BACKGROUND: Dehydroandrographolide (Deh) from Andrographis paniculata (Burm.f.) Wall has strong anti-inflammatory and antioxidant activities. PURPOSE: To explore the role of Deh in acute lung injury (ALI) of coronavirus disease 19 (COVID-19) and its inflammatory molecular mechanism. METHODS: Liposaccharide (LPS) was injected into a C57BL/6 mouse model of ALI, and LPS + adenosine triphosphate (ATP) was used to stimulate BMDMs in an in vitro model of ALI. RESULTS: In an in vivo and in vitro model of ALI, Deh considerably reduced inflammation and oxidative stress by inhibiting NLRP3-mediated pyroptosis and attenuated mitochondrial damage to suppress NLRP3-mediated pyroptosis through the suppression of ROS production by inhibiting the Akt/Nrf2 pathway. Deh inhibited the interaction between Akt at T308 and PDPK1 at S549 to promote Akt protein phosphorylation. Deh directly targeted PDPK1 protein and accelerated PDPK1 ubiquitination. 91-GLY, 111-LYS, 126-TYR, 162-ALA, 205-ASP and 223-ASP may be the reason for the interaction between PDPK1 and Deh. CONCLUSION: Deh from Andrographis paniculata (Burm.f.) Wall presented NLRP3-mediated pyroptosis in a model of ALI through ROS-induced mitochondrial damage through inhibition of the Akt/Nrf2 pathway by PDPK1 ubiquitination. Therefore, it can be concluded that Deh may be a potential therapeutic drug for the treatment of ALI in COVID-19 or other respiratory diseases.


Subject(s)
Acute Lung Injury , COVID-19 , Mice , Animals , NLR Family, Pyrin Domain-Containing 3 Protein/metabolism , Andrographis paniculata , Proto-Oncogene Proteins c-akt/metabolism , Reactive Oxygen Species/metabolism , Medicine, Chinese Traditional , Pyroptosis , Lipopolysaccharides/pharmacology , NF-E2-Related Factor 2 , Mice, Inbred C57BL , Acute Lung Injury/chemically induced , Inflammasomes
16.
Egypt J Immunol ; 30(2): 99-108, 2023 Apr.
Article in English | MEDLINE | ID: covidwho-2290471

ABSTRACT

There are conflicting data regarding the relationship between coronavirus disease 2019 (COVID-19) severity and Caspase-1 (Casp-1), interleukin-1ß (IL-1ß), and IL-18. Our study sought to quantify the levels of IL-18, IL-1ß, and Casp-1 as indicators for inflammasome activation in COVID-19 patients at Assiut University Hospitals and to correlate their levels with parameters of disease severity in COVID-19 patients. Serum levels of Casp-1, IL-1ß and IL-18 were measured in 63 COVID-19 patients and 26 normal controls by an enzyme linked immunosorbent assay (ELISA). Also, arterial blood gas analysis and laboratory parameters including hemoglobin, platelets, lymphocyte count, liver function test, kidney function test, C-reactive protein (CRP), D-dimer, ferritin and LDH were estimated. Serum levels of Casp-1, IL-1ß and IL-18 were significantly higher in the COVID-19 group as compared to controls (p= 0.04, p=0.001 and p=0.03, respectively). Although the three markers were higher in the severe group, yet only IL-1ß showed a significant difference as compared to the non-severe group (p=0.04). IL-18 had significant positive correlations with CRP and ferritin (p = 0.04 and p = 0.02, respectively). IL-1ß was positively correlated with alanine aminotransferase. Casp-1 had significant positive correlations with CRP and lactate dehydrogenase (p=0.045 and p=0.001, respectively). Patients showed weak positive correlations between serum level of Casp-1 and each of IL-1ß and IL-18. Also, a strong positive correlation was found between IL-1ß and IL-18 (p < 0.0001). In conclusion, inflammasome activation was a hallmark in COVID-19 patients. The markers of activation were positively correlated with many parameters of inflammation, may suggest their important roles in the pathophysiology of the disease and its progression. IL-1ß was the only marker to be correlated with disease severity and therefore may be suggested as a potential marker for identifying severe COVID-19 patients.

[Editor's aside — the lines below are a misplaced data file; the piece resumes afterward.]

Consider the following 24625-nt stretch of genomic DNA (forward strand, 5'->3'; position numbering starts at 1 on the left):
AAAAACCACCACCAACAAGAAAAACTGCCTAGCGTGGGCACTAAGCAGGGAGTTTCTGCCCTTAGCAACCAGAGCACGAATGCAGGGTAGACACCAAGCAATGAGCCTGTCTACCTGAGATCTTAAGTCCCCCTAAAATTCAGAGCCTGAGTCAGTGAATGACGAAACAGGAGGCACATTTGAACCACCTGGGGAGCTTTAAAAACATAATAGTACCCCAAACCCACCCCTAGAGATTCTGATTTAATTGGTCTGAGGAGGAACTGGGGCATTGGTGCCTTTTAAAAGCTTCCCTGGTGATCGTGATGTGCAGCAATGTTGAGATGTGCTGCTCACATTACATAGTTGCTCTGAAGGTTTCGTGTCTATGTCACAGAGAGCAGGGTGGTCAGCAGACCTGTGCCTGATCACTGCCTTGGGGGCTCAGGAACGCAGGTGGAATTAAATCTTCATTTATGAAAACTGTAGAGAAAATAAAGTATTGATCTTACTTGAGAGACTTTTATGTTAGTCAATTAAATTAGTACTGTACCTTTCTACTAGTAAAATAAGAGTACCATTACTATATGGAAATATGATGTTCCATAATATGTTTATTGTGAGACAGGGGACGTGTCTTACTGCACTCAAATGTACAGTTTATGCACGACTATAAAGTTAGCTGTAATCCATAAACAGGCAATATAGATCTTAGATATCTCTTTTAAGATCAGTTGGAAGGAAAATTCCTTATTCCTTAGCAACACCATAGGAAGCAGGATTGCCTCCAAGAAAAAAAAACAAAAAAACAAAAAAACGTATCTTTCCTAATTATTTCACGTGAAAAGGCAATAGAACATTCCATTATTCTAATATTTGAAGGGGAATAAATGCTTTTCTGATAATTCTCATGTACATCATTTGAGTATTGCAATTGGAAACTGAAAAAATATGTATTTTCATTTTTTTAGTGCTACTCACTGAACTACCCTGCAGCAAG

Subject(s)
COVID-19 , Humans , Inflammasomes/metabolism , Interleukin-18 , Egypt , C-Reactive Protein , Patient Acuity , Biomarkers
17.
Front Cell Infect Microbiol ; 13: 1139998, 2023.
Article in English | MEDLINE | ID: covidwho-2301324

ABSTRACT

Background: The coronavirus disease 2019 (COVID-19) has been spreading astonishingly and caused catastrophic losses worldwide. The high mortality of severe COVID-19 patients is an serious problem that needs to be solved urgently. However, the biomarkers and fundamental pathological mechanisms of severe COVID-19 are poorly understood. The aims of this study was to explore key genes related to inflammasome in severe COVID-19 and their potential molecular mechanisms using random forest and artificial neural network modeling. Methods: Differentially expressed genes (DEGs) in severe COVID-19 were screened from GSE151764 and GSE183533 via comprehensive transcriptome Meta-analysis. Protein-protein interaction (PPI) networks and functional analyses were conducted to identify molecular mechanisms related to DEGs or DEGs associated with inflammasome (IADEGs), respectively. Five the most important IADEGs in severe COVID-19 were explored using random forest. Then, we put these five IADEGs into an artificial neural network to construct a novel diagnostic model for severe COVID-19 and verified its diagnostic efficacy in GSE205099. Results: Using combining P value < 0.05, we obtained 192 DEGs, 40 of which are IADEGs. The GO enrichment analysis results indicated that 192 DEGs were mainly involved in T cell activation, MHC protein complex and immune receptor activity. The KEGG enrichment analysis results indicated that 192 GEGs were mainly involved in Th17 cell differentiation, IL-17 signaling pathway, mTOR signaling pathway and NOD-like receptor signaling pathway. In addition, the top GO terms of 40 IADEGs were involved in T cell activation, immune response-activating signal transduction, external side of plasma membrane and phosphatase binding. The KEGG enrichment analysis results indicated that IADEGs were mainly involved in FoxO signaling pathway, Toll-like receptor, JAK-STAT signaling pathway and Apoptosis. Then, five important IADEGs (AXL, MKI67, CDKN3, BCL2 and PTGS2) for severe COVID-19 were screened by random forest analysis. By building an artificial neural network model, we found that the AUC values of 5 important IADEGs were 0.972 and 0.844 in the train group (GSE151764 and GSE183533) and test group (GSE205099), respectively. Conclusion: The five genes related to inflammasome, including AXL, MKI67, CDKN3, BCL2 and PTGS2, are important for severe COVID-19 patients, and these molecules are related to the activation of NLRP3 inflammasome. Furthermore, AXL, MKI67, CDKN3, BCL2 and PTGS2 as a marker combination could be used as potential markers to identify severe COVID-19 patients.